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    USACE LA District hosts public meeting in Kingman

    USACE LA District hosts public meeting in Kingman

    Photo By Chief Petty Officer Daniel J. Calderon | At the public meeting the U.S. Army Corps of Engineers Los Angeles District held Feb....... read more read more



    Story by Chief Petty Officer Daniel J. Calderon 

    U.S. Army Corps of Engineers

    KINGMAN, Ariz. – The U.S. Army Corps of Engineers Los Angeles District hosted a public meeting Feb. 5 regarding the upcoming Time Critical Removal Action at sites in the former Kingman Ground-to-Ground Gunnery Range.

    The purpose of the meeting was to make representatives from the Corps of Engineers available to the public to discuss the soil removal activities of hazardous material associated with the clean up in a portion of the Chaparral Mesa II and New Kingman subdivisions located near the intersection of East Thompson Avenue and Rose Drive.

    “We are here to take care of the people in these communities and build a stronger relationship between them and the Corps of Engineers,” said Fran Firouzi, the project manager for the LA District. “We want to make sure the people understand that we are here to do all we can to clean up the debris left over from the use of this land during World War II, and we will mitigate the risk to the health of the residents here.”

    The sites involved in the removal action at the Formerly Used Defense Site were used as skeet ranges during World War II. The area was home to the Kingman Flexible Gunnery School, one of only seven schools of its kind in the U.S. There were 15 skeet ranges located at the gunnery school. The ranges were constructed side-by-side in an overlapping pattern. World War II clay pigeons were constructed with coal tar pitch which contains chemicals known as polycyclic aromatic hydrocarbons. Skeet remnants, or the debris from clay targets, remain in the area.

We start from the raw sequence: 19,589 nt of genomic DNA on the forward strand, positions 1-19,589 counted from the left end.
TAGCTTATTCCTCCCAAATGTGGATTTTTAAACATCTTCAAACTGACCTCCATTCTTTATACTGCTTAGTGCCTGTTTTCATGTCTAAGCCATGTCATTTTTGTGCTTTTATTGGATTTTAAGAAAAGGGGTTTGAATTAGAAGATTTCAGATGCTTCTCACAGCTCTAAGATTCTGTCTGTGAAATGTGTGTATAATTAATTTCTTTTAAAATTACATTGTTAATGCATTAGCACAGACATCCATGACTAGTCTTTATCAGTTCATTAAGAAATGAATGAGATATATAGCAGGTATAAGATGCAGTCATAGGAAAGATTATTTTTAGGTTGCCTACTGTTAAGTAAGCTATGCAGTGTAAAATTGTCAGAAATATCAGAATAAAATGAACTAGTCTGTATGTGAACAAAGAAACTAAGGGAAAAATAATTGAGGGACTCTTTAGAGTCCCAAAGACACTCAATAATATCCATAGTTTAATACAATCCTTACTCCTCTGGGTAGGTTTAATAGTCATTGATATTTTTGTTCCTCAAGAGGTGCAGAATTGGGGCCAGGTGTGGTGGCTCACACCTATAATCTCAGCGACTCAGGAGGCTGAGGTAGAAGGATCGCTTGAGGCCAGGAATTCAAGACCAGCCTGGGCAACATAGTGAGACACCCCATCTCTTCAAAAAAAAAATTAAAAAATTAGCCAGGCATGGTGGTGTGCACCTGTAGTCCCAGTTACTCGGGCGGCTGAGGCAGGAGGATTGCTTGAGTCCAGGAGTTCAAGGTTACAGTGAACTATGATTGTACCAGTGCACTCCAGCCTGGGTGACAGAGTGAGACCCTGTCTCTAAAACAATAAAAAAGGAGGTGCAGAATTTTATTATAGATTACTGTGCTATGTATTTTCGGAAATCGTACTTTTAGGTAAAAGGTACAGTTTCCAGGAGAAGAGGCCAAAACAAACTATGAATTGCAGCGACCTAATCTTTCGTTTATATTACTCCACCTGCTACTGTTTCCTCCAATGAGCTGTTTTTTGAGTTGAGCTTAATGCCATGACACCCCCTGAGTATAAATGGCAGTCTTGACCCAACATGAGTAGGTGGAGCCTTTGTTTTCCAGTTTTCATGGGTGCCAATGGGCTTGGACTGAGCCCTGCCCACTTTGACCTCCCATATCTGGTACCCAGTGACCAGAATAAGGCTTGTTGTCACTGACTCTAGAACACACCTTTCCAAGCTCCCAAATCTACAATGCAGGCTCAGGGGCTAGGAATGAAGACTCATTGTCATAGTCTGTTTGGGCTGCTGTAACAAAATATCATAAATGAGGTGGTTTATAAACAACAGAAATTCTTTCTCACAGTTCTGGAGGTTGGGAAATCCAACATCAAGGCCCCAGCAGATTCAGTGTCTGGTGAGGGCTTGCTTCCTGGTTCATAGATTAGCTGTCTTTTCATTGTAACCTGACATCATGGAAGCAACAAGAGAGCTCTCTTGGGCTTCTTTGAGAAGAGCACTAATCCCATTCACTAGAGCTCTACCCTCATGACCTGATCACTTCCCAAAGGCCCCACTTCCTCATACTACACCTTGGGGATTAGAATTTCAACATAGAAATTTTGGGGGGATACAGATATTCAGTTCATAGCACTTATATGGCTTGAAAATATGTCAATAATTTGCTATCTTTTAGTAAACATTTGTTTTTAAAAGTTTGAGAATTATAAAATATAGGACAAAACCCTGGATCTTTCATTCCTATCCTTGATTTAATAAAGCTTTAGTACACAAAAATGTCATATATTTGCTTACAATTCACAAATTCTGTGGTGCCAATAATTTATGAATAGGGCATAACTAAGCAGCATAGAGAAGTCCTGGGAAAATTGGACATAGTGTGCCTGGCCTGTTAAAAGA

Using the TCRA process, Firouzi said the Corps and its contractor, Eco and Associates, Inc., will "abate, prevent, minimize, stabilize, mitigate, or eliminate the release or threat of release” [40 Code of Federal Regulations 300.415(b) (1)]. A removal response is appropriate only when site-specific conditions indicate an imminent threat to human health, safety, or the environment (Engineer Regulation 200-3-1). Project activities will include the development of a TCRA work plan, public involvement activities, soil sampling, soil excavation and disposal, site restoration, and the development of the TCRA Completion Report. Eco will remove soil from the affected properties in the time critical section and replace it with soil not contaminated with PAHs.

    During the meeting, Corps representatives, along with members of the team involved with the project, spoke with members of the public and answered questions in the open forum. Nearly 30 members of the public attended the meeting.

    “I think it went very well,” Firouzi said. “Our goal was to get the word out about our plan and to let the public get a better understanding of our policies. I think we were successful.”

    The cleanup work is scheduled to begin later in February.



    Date Taken: 02.05.2013
    Date Posted: 02.07.2013 15:03
    Story ID: 101630
    Location: KINGMAN, AZ, US 

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